Even if you accept the "corporate personhood" ideal, which I *heartily* reject, here are the limits on a person's contributions, from Citizens' Guide

    Contribution Limits

    An individual may give a maximum of:

    * $2,400 per election to a Federal candidate or the candidate's campaign committee.2 Notice that the limit applies separately to each election. Primaries, runoffs and general elections are considered separate elections.
    * $5,000 per calendar year to a PAC. This limit applies to a PAC (political action committee) that supports Federal candidates. (PACs are neither party committees nor candidate committees. Some PACs are sponsored by corporations and unions--trade, industry and labor PACs. Other PACs, often ideological, do not have a corporate or labor sponsor and are therefore called nonconnected PACs.) PACs use your contributions to make their own contributions to Federal candidates and to fund other election-related activities.
    * $10,000 per calendar year to a State or local party committee. A State party committee shares its limits with local party committees in that state unless a local committee's independence can be demonstrated.
    * $30,400 per calendar year to a national party committee. This limit applies separately to a party's national committee, House campaign committee and Senate campaign committee.
    * $115,500 total biennial limit. This biennial limit places a ceiling on your total contributions, as explained below.
    * $100 in currency (cash) to any political committee. (Anonymous cash contributions may not exceed $50.) Contributions exceeding $100 must be made by check, money order or other written instrument.
    Do you really think that corporations will be expected to conform to the limits that an actual citizen is legally obligated to abide by?

    This is pretty much saying "Corporations, and the ideal of wealth extraction for the already wealthy at all costs that they represent, shall have unfettered ability to dictate election results and governmental policy at a practical level." One could argue that it's just formalizing what's been true for a while now via indirect means, but it's no less discouraging, and to me, repugnant.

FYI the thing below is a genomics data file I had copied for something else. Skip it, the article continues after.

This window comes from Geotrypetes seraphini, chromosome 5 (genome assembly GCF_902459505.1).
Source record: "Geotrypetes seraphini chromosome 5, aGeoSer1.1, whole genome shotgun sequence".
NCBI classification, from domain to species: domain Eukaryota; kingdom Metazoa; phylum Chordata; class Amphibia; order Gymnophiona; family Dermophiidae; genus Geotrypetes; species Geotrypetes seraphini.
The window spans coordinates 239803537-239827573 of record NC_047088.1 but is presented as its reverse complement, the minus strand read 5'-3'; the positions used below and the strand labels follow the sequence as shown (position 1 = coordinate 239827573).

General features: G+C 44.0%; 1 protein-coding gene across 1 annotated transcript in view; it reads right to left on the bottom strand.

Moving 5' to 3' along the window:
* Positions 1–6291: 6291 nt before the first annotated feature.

[SIGPIC][/SIGPIC]

  7. #107
    Senior Member Lateralus's Avatar
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    Quote Originally Posted by lowtech redneck View Post
    If you're not being dramatic, you're being alarmist. Tell me, how is outlawing political commercials from groups such as Emily's List and National Right to Life conducive to a free and democratic system, much less necessary for the same?
    If someone wants to contribute, do it as an individual. Otherwise, more money = more speech and that is something I oppose in the political process.
    "We grow up thinking that´╗┐ beliefs are something to be proud of, but they're really nothing but opinions one refuses to reconsider. Beliefs are´╗┐ easy. The stronger your beliefs are, the less open you are to growth and wisdom, because "strength of belief" is only the intensity with which you resist questioning yourself. As soon as you are proud of´╗┐ a belief, as soon as you think it adds something to who you are, then you've made it a part of your ego."

  8. #108
    Order Now! pure_mercury's Avatar
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    Quote Originally Posted by Lateralus View Post
    If someone wants to contribute, do it as an individual. Otherwise, more money = more speech and that is something I oppose in the political process.
    I would be OK with limiting political donations to voting-eligible human persons and setting a reasonable limit, or considering corporations, unions, and the like to be "people" in this regard, with the same limits as individuals. Those are the only two scenarios that would seem to be both constitutional and sensible.